Packaging company Smurfit Kappa UK has recently pleaded guilty to health and safety regulation violations after an employee had his fingers severed while working at its factory in Whitehaven. In September 2010, the accident occurred when the 25-year-old employee from Egremont was working with a 35-tonne power press for the purpose of stamping out metal lids for cardboard whisky bottle packaging. While he was testing out a part that had just been replaced in the machine, the employee lost two fingers on each hand and two more fingers on his right hand were severed at the knuckle.
Later, a Health and Safety Executive (HSE) investigation discovered that the employee’s supervisor had left the company four months before the accident occurred and had been replaced subsequently by staff that had not been sufficiently trained. Furthermore, it was also discovered that the injured staff member had not been correctly trained and that no suitable risk assessment existed for the operation. Smurfit Kappa UK, on 21 March at Carlisle Crown Court, pleaded guilty to breaching a Health and Safety at Work Act 1974 regulation and was fined £200,000 in addition to £19,308 prosecution in costs.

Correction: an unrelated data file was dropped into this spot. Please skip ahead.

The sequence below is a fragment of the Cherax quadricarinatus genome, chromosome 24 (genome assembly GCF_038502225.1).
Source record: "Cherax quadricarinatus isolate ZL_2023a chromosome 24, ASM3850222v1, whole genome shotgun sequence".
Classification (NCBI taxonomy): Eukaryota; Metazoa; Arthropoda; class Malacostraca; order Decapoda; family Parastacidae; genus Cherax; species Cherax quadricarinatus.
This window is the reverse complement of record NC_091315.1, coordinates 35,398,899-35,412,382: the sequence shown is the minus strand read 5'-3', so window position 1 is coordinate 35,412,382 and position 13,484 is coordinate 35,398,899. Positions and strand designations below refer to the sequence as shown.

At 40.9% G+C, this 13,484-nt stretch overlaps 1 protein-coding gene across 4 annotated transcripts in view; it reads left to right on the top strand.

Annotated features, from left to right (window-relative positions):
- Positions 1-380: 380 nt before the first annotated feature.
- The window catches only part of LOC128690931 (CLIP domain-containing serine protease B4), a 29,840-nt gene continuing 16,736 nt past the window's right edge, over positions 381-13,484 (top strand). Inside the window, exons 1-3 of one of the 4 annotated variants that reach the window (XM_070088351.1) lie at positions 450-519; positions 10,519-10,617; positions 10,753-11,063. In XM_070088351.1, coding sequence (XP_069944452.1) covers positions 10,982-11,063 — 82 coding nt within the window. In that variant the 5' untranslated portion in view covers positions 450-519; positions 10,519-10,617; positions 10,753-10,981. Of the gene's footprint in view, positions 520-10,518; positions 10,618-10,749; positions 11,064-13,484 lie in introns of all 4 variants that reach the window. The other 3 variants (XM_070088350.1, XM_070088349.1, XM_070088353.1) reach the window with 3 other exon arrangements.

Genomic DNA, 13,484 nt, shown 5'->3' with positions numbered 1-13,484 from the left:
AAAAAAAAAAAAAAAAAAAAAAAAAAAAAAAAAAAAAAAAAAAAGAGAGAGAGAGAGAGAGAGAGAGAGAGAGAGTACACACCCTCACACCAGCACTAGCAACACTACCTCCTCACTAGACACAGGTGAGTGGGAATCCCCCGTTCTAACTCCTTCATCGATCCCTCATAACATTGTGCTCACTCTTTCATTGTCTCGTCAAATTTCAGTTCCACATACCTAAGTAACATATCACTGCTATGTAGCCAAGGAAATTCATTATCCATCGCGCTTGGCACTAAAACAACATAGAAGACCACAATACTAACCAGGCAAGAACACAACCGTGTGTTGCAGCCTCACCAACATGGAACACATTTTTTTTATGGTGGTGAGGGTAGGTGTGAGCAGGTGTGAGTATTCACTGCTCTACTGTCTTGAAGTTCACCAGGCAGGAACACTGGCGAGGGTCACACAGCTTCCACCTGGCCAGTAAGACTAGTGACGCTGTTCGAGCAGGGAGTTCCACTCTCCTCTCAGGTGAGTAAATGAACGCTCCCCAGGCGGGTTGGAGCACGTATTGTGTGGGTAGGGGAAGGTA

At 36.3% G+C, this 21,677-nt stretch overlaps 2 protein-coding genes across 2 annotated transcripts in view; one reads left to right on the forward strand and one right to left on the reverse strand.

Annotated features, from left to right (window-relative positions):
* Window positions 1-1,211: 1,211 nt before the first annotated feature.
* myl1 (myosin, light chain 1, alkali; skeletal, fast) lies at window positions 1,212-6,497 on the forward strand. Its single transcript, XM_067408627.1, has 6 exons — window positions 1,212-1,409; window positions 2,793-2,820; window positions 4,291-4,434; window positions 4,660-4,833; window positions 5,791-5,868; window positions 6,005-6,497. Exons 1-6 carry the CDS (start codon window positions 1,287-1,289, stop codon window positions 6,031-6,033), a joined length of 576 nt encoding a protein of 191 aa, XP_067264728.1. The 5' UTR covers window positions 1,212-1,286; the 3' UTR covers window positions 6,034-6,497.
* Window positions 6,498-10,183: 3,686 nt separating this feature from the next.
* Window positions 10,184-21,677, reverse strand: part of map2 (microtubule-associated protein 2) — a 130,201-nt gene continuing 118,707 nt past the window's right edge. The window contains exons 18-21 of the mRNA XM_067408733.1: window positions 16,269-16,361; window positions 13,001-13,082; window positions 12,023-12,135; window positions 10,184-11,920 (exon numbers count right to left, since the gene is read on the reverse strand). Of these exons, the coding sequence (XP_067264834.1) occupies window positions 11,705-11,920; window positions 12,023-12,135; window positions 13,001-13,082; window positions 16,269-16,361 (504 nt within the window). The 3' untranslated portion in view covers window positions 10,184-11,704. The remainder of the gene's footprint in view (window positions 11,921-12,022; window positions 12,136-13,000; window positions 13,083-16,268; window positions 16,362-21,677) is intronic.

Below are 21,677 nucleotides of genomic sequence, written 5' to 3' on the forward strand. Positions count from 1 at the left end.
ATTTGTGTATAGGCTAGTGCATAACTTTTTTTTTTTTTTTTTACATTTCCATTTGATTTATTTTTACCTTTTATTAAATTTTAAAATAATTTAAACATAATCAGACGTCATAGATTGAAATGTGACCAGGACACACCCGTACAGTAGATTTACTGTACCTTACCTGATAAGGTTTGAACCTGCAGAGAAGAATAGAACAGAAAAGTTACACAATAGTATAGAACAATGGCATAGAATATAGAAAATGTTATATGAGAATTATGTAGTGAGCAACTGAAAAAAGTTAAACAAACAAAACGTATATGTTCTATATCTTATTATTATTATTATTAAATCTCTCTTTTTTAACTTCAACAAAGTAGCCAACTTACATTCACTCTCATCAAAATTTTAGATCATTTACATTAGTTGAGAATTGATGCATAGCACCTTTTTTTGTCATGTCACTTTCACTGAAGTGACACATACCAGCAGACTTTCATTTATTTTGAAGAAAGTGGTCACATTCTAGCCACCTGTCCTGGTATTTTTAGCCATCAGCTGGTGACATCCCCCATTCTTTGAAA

Following the hearing, Andrew Jewitt, a HSE Inspector said –
“The employee was off work for ten months due to the extent of his injuries, but they will continue to affect him for the rest of his life. He now struggles with everyday activities, like writing and cutting up food, which most of us take for granted. The risk of serious injury from power presses is well known in the manufacturing industry and the worker’s injuries could have been avoided if Smurfit Kappa had made sure he and his supervisors had been properly trained. He added: “Incidents like this will continue to happen if employers don’t take the risks seriously.”